7. Part Two Mobile Objects:: Female Desire
    • CHAPTER THREE Dressing Up and Dressing Down The Feminine Plaything
      (pp. 111-166)

      These passages were not written by pornographers, prurient men about town, or denizens of a secret sexual underworld. The first is an 1874 diary entry by Mary Collier (later Lady Monkswell), a married twenty-five-year old woman whose son edited and published her journals in the 1940s. The second is taken from a children’s book by Julia Pardoe entitledLady Arabella; or the Adventures of a Doll(1856), in which the eponymous doll, who narrates her own tale, bemoans the ill treatment she receives from her “mistress,” a girl named Jane. The third excerpts an 1870 letter from “A Rejoicer in...

    • CHAPTER 4 The Female Accessory in Great Expectations
      (pp. 167-190)

      Great Expectations(1860–61) has always been read as a tale of guilt, shame, and obsessive, thwarted desire.¹ The concept that dominates the criticism is repression: of time, growth, experience, empire, and origins.² Interpreters have attributed almost every imaginable form of desire to the male protagonist—Oedipal, masochistic, sadistic, autoerotic, and male homoerotic—in order to argue that the novel’s cyclical plot corresponds to a narrative of arrested male development.³ Yet the form of desire that most distinguishes the novel and that impresses itself most strongly on Pip—desire between women—is oddly absent from critical readings, perhaps because its...

  8. Part Three Plastic Institutions:: Female Marriage
    • CHAPTER 5 The Genealogy of Marriage
      (pp. 193-226)

      Does marriage have a history? And if so, is it only the history of alliances between men and women? Social historians have answered the first question with a resounding yes, and in the past several decades have traced marriage’s evolving relationship to the state, civil society, and private life, to friends and kin, to consent, contract, and pleasure. But most have also taken for granted that until very recently, marriage has been defined as the union of male and female.¹ In 2004, when legalization of same-sex marriage in Massachusetts sparked awareness that many same-sex couples were eager to wed, those...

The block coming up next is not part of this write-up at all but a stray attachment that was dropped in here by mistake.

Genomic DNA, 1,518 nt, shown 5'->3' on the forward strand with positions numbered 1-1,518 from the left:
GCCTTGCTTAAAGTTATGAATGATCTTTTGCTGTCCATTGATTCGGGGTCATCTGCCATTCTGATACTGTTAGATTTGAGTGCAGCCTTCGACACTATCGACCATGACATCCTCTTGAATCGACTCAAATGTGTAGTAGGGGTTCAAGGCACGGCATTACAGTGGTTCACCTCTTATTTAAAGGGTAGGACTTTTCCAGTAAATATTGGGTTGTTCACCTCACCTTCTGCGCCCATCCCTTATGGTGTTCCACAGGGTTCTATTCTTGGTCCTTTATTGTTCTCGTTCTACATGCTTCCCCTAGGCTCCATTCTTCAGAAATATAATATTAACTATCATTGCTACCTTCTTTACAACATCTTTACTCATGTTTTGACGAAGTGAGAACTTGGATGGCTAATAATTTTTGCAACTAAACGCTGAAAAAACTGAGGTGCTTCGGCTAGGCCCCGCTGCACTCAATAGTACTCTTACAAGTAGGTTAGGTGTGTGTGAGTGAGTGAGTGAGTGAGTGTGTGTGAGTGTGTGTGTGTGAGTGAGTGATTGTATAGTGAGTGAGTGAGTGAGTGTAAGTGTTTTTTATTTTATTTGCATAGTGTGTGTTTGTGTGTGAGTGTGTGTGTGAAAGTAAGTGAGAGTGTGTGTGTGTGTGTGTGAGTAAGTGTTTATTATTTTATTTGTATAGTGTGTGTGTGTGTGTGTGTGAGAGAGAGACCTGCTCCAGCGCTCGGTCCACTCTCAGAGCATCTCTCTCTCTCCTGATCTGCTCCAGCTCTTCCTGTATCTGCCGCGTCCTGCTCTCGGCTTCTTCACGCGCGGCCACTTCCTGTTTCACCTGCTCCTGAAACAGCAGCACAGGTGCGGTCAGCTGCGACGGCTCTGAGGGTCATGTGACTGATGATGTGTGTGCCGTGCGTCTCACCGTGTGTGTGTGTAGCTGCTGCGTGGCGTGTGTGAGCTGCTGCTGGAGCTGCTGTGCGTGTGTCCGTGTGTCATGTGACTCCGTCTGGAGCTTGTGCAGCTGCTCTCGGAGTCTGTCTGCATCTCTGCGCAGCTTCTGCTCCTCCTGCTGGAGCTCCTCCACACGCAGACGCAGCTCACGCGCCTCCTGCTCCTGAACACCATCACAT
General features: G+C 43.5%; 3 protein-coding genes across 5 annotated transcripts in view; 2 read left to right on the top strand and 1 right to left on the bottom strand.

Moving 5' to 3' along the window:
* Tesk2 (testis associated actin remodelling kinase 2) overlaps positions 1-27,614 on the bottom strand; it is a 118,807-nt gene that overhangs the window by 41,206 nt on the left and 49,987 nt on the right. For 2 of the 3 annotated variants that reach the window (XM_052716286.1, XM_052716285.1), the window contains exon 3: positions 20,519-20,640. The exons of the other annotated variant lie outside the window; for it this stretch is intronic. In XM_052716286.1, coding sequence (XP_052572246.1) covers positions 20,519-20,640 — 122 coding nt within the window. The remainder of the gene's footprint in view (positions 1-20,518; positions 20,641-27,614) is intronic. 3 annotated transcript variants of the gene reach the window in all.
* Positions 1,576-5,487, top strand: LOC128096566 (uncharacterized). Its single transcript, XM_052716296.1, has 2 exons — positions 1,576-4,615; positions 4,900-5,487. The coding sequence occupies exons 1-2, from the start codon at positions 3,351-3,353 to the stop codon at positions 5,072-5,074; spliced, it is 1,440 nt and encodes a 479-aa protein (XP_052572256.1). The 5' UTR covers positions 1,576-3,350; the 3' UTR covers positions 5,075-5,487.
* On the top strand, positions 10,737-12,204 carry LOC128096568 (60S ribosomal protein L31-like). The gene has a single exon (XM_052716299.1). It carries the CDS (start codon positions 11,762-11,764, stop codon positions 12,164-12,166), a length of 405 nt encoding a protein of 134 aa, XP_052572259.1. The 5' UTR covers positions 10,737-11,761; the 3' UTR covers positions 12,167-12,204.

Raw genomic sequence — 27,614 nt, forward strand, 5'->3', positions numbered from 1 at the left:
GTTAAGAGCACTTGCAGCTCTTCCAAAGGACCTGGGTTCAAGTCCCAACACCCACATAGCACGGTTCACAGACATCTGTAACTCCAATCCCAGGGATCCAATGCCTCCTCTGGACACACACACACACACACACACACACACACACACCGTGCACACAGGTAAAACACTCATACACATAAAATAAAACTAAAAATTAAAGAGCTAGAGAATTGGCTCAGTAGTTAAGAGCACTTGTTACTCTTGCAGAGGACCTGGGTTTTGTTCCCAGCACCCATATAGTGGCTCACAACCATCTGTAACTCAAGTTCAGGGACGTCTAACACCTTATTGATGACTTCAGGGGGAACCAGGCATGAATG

• CHAPTER 6 Contracting Female Marriage in Can You Forgive Her?
      (pp. 227-256)

      As one of Victorian literature’s most assiduous and complacent manufacturers of marriage plots, Anthony Trollope may seem a startling focus for a chapter about female marriage and the Victorian novel. A self-proclaimed conservative who voiced antifeminist views and sought to please his middle-class readers, Trollope produced the literary equivalent of the status quo. His position in the mainstream of Victorian literature and society makes him an excellent example for testing the previous chapter’s argument—that Victorian debates about divorce and marriage indicate a general awareness of the plasticity of marriage. From the 1850s through the 1870s, as legislators, activists, and...

  9. CONCLUSION Woolf, Wilde, and Girl Dates
    (pp. 257-262)

    In mapping the female world of Victorian England, I have argued that areas that have been conceptualized as utterly distinct, even enemy territories, were in fact intersecting, overlapping, and allied. Conversely, I have shown that regions once thought to constitute a single unit were in fact not one and the same. The female friend turns out to have been the matrix of marriage; the woman’s world of fashion and dolls shared with pornography a fascination with looking and display, punishment and humiliation, dominance and submission; and women in female marriages contributed to the legal reform of civil unions between men...

  10. Notes
    (pp. 263-316)
  11. Bibliography
    (pp. 317-346)
  12. Illustration Credits
    (pp. 347-348)
  13. Index
    (pp. 349-356)